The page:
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How does reason and emotion play a part in anything resembling a balanced person?

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Introduction

Personally, I think that both reason and emotion are crucial ingredients for being anything remotely resembling a balanced person. In my opinion, reason is defined as the justification of a rational ground or motive with respect to what one thinks is right. Emotions on the other hand, are the feelings and thoughts that one goes through when facing different situations. Both elements, reason and emotion, are equally and intensely necessary for making moral decisions. First, I would like to break down how I see and define a "moral decision". A decision, of course, is making the best choice based on the information you have about the situation. That's logic. Morals are unwritten social guidelines followed by those who want to do good things and be good people. Here you find the emotion. Therefore, a moral decision is making a choice that makes sense in light of the data while not violating any social guidelines. A person who makes all their decisions emotionally, will be flighty, wishy-washy, and prone to not following through on anything. Not only that, but their decisions would have no real rationale behind them, so they would be at best the random result of whatever moods the person was in that ...read more.

Middle

If they used an ounce of emotion in their business though, then they would stop getting ahead on other peoples' misfortune. So, we have to strike a balance there. When you throw morality into the mix, every decision is coloured by a little bit of intuition. Does the decision seem right? And I think that to make those sorts of decisions, there's a mix of reason and emotion, too. You have to be able to feel good about the decision, and at the same time, you have to be convinced that the decision was the right one. In my experience, emotion is the beginning, the end and the motive for morality. The human brain likes to rationalize its impulses and emotions to the point that, after the moral decision is made, it can categorize its moral decision as one of those clever rational stunts it normally uses to solve problems. Morality is based on what is beneficial or pleasurable to the individual, but benefit and pleasure are products and inputs of emotional states, so reason, logic and rational process is merely the means for the mind to get from one emotional state to the next. ...read more.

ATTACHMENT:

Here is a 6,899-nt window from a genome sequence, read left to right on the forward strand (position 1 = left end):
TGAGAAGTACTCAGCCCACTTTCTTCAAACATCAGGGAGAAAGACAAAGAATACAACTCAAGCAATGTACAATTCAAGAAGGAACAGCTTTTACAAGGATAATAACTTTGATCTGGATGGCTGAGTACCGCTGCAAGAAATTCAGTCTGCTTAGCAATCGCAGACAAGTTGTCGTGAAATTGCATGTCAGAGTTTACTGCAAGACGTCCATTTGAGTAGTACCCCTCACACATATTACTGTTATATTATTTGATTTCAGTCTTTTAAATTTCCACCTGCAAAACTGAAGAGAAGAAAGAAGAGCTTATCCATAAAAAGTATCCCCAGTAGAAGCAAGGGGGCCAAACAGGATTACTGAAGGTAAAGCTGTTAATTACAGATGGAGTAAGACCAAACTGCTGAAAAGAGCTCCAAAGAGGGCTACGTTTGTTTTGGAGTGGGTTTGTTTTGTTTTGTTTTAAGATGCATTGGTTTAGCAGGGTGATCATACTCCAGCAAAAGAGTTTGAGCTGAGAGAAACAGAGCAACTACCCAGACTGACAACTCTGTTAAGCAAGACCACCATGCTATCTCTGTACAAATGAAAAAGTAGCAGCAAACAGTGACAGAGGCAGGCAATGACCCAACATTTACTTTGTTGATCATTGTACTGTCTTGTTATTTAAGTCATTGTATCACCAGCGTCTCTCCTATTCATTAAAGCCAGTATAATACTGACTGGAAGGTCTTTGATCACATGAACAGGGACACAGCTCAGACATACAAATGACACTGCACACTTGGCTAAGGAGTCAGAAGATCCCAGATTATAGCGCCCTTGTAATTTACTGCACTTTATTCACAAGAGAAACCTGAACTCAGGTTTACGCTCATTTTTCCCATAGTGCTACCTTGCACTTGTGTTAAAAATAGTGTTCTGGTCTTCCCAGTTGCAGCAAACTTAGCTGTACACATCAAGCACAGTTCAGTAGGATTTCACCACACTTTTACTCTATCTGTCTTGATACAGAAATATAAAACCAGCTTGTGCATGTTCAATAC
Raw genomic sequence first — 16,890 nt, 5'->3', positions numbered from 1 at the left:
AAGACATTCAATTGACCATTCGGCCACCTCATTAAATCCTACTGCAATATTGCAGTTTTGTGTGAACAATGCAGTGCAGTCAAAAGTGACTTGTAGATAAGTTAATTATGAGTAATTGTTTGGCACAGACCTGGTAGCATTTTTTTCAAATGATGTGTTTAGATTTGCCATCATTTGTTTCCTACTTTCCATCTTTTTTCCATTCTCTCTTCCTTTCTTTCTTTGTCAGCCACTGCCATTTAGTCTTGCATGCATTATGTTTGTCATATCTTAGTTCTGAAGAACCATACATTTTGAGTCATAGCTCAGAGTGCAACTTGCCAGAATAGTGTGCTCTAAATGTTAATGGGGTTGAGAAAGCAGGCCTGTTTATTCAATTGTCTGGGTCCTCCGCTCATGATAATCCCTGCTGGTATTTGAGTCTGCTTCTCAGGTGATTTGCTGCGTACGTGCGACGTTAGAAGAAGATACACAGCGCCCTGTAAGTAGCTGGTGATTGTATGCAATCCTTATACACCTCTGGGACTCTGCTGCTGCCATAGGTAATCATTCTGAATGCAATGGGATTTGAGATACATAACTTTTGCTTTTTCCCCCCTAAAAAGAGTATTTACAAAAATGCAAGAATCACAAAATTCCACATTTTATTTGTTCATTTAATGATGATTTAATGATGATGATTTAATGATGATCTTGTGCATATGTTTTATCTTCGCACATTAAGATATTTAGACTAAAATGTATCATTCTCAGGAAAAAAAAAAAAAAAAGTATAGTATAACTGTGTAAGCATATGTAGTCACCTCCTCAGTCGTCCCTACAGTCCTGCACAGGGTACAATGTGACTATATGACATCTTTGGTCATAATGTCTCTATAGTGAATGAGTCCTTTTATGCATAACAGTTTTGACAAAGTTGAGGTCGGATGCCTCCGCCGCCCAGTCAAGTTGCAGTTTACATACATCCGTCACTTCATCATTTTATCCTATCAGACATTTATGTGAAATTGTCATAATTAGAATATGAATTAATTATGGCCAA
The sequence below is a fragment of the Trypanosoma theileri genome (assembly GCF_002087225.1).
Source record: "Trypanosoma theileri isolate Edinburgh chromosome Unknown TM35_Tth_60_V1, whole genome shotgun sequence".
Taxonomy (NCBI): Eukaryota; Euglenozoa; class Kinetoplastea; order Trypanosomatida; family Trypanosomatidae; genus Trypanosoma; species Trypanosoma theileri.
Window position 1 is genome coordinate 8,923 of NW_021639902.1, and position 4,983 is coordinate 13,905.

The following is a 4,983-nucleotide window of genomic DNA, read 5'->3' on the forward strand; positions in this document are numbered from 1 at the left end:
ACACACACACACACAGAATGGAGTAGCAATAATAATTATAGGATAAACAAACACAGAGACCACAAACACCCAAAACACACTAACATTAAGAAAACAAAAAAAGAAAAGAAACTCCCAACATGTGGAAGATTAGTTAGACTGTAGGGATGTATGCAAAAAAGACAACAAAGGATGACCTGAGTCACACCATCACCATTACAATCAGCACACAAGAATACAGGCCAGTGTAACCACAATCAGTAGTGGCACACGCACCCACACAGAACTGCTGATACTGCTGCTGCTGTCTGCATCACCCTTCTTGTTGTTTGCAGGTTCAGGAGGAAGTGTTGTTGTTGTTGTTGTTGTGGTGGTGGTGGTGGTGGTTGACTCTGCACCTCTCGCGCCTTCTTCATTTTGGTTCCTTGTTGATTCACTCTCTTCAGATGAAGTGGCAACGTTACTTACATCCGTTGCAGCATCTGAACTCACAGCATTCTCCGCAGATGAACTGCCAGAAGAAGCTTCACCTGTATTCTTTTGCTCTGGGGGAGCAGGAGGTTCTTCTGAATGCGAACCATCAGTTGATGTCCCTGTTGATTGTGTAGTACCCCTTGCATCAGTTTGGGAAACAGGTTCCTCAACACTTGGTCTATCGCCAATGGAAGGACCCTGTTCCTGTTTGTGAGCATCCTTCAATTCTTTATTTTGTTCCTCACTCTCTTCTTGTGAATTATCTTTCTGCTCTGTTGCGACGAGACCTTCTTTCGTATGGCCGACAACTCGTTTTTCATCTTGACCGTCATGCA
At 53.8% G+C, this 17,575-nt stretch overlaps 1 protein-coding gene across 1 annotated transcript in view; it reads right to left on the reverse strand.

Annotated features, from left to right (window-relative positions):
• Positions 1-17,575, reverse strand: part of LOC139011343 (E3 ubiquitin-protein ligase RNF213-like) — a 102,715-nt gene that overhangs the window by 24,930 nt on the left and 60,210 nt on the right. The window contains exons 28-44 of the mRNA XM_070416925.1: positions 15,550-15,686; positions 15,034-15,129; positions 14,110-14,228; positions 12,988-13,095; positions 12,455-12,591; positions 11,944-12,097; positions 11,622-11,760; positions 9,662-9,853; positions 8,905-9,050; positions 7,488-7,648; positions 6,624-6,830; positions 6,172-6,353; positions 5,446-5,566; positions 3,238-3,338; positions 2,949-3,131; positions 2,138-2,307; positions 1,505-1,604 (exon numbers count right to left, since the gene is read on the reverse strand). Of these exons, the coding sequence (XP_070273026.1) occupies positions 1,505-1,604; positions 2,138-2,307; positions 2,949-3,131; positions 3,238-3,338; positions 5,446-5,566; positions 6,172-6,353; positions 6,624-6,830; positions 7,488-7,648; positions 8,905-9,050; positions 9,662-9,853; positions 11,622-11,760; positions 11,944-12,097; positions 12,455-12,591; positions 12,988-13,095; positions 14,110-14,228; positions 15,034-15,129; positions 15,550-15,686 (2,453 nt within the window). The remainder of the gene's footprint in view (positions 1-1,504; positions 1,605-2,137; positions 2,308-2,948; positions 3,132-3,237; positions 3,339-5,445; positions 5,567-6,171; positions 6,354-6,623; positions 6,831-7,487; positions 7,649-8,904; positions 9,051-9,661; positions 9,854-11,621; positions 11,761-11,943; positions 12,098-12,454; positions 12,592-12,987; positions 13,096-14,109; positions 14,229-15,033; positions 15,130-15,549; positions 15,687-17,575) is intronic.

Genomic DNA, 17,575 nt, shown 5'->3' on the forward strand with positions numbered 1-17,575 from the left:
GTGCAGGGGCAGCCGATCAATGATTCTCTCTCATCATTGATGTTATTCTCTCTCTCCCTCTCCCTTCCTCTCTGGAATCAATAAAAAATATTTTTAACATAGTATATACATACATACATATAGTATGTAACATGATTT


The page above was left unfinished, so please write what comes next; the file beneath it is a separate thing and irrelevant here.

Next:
Conclusion

In the imagination, just because a cat scratches us for getting too close today has no bearing on whether the cat will scratch us tomorrow. The rational mind quickly makes up for this deficiency. It recognizes patterns much faster than the imagination will. For example, I once was questioned by my mother if I was gay just because I told her I liked the colour pink a lot. This can be seen as a form of reason, as the usual pattern is that girls were the ones who could and were supposed to like pink, not guys. And as such, this pattern is clearly portrayed single-mindedly by my mother, who portrayed these reasons onto me. The interaction of the rational and imaginative functions of the mind is in sensation. The imagination absorbs all sensation and processes it into what we can consider coherent. For instance, when I see a brownish, flat surface with 4 legs, my imagination immediately groups those experiences together into one whole. My rational brain takes that information and says "table" to me. Thus in conclusion, I am proud to state that reason is the psychological component which governs emotion, while emotion is the component that gives impetus. However alone, they both share the same severe consequences and are unable to resolve any issues thrown to them. ?? ?? ?? ?? ...read more.

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